I’ve always felt that the ontological proof of the existence of God was one of the more compelling and interesting arguments about God. The proof, which was originally composed by Saint Anselm, amounts to a simple syllogism:
1) God is, by definition, the most perfect entity.
2) Something which exists is more perfect than something which does not exist.
3) Therefore, God exists.
It’s a natural first response to dismiss this argument as mere logical legerdemain, confusing words with their meanings. But I think that sort of thinking misses the real power of an omnipotent entity. For God, being omnipotent and encompassing the whole universe, thoughts are indistinguishable from actions. The universe as a whole is simply than the thoughts of God. If God thinks “what if Ian went to bed instead of writing in his blog” there would in effect be two different universes, albeit perhaps only temporarily. I don’t think we can casually dismiss the ontological argument without understanding that for God, words and meanings are the same thing. Or, to put it another way, the syntax is itself semantics.
I think the weak point in the argument is the notion that existence is more perfect than non-existence. I think existence implies change. If something truly never changes, then in what sense does it exist? The only way to not change is to not be subject to time. But how can we speak of something existing without speaking of some time in which it exists? (The observant reader will note that I am resorting to rhetorical questions, a sure sign of a shaky argument. These are definitional issues, but the definitions are the key to the ontological proof.)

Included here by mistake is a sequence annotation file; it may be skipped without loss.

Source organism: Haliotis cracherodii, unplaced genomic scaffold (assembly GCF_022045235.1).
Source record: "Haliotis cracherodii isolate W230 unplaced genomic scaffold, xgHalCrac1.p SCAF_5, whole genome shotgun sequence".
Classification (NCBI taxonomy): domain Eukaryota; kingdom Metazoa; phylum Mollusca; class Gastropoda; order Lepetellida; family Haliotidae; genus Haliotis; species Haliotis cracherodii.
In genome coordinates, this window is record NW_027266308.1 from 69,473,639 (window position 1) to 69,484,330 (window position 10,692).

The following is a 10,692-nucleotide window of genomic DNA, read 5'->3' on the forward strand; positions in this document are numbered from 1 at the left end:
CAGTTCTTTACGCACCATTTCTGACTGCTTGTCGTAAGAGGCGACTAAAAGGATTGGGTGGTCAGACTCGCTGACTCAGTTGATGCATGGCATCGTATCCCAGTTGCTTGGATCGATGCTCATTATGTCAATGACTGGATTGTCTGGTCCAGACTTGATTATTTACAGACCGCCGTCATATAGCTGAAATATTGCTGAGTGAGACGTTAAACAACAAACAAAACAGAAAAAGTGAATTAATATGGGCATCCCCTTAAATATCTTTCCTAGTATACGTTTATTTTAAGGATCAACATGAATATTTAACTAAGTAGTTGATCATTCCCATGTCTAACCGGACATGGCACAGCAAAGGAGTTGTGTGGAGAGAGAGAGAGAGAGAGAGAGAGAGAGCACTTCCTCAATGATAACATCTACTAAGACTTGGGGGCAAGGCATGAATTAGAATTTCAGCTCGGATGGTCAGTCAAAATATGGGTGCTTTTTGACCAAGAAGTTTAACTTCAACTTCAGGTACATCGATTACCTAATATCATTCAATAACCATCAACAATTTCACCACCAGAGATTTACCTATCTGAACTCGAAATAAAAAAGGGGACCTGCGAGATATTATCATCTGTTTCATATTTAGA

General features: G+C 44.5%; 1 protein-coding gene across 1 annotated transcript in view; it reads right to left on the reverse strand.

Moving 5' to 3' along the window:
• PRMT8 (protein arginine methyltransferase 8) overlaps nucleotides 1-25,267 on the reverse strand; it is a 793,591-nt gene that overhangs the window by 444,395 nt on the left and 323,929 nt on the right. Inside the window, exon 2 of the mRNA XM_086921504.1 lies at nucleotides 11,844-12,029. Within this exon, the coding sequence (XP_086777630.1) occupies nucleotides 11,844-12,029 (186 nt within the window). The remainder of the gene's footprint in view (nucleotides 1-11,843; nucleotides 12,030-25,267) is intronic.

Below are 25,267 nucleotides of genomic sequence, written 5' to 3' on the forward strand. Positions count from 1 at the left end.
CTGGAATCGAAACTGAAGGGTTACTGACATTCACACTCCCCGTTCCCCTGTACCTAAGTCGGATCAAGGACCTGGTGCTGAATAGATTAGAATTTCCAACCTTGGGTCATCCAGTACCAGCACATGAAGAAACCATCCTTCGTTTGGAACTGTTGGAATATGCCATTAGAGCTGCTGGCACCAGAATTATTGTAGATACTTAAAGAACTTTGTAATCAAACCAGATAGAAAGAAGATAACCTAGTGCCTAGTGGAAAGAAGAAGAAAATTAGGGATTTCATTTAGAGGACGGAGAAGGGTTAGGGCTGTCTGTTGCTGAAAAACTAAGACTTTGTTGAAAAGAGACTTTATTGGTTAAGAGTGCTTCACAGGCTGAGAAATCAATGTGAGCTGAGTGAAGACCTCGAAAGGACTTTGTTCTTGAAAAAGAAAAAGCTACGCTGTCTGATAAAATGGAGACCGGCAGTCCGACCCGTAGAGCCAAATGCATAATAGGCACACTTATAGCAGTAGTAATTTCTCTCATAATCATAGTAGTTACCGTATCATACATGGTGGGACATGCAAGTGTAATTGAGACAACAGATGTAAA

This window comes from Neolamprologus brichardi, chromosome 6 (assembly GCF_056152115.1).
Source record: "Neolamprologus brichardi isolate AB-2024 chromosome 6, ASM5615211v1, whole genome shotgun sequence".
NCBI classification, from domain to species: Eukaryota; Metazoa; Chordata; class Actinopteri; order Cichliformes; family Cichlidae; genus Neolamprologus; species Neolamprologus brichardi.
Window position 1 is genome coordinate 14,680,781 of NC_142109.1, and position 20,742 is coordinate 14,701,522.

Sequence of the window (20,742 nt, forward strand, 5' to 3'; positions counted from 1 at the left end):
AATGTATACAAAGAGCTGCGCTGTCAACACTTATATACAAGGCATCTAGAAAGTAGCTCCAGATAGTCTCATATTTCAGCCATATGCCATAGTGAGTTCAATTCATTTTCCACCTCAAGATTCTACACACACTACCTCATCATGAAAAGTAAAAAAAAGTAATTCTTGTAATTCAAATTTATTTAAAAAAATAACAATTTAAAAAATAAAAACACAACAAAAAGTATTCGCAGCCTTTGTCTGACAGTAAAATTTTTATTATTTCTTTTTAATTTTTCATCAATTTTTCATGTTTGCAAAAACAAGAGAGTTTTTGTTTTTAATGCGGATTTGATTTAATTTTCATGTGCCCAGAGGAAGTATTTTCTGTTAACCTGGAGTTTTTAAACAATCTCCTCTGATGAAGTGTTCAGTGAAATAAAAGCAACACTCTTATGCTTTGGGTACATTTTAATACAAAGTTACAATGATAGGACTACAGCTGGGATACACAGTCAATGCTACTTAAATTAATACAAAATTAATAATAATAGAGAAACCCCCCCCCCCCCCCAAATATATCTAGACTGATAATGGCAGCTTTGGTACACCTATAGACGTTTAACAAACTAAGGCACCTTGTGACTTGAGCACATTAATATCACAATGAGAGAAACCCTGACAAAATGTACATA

The next step is to observe that if God changes, then it follows that God is not always the single perfect entity. If there are multiple possible perfect entities, then it follows that there are multiple Gods, which is not satisfactory. So there must be only one perfect entity. And it must never change.
So, since perfection implies not changing, and existence implies changing, it follows that non-existence is more perfect than existence. And thus we see that the ontological proof actually proves that God does not exist. At least not if we define God as the most perfect entity.
On a related topic, here is a brief consideration of the old schoolyard riddle: “Could God create a rock so heavy that He (or She) could not lift it?” As mentioned above, since God is omnipotent, any thought is reality. As Dante put it, “this has been willed where that which is willed must be.” So another way to put the question is “could God choose to never think a particular thought (namely, to lift that rock)?” Or, to put it yet another way, “could God lose the quality of being omnipotent?” I think the answer to that question has to be no: I don’t believe that an omnipotent being can cease being omnipotent. God might never, as a matter of fact, lift the rock. But it is not possible for God to be unable to lift the rock.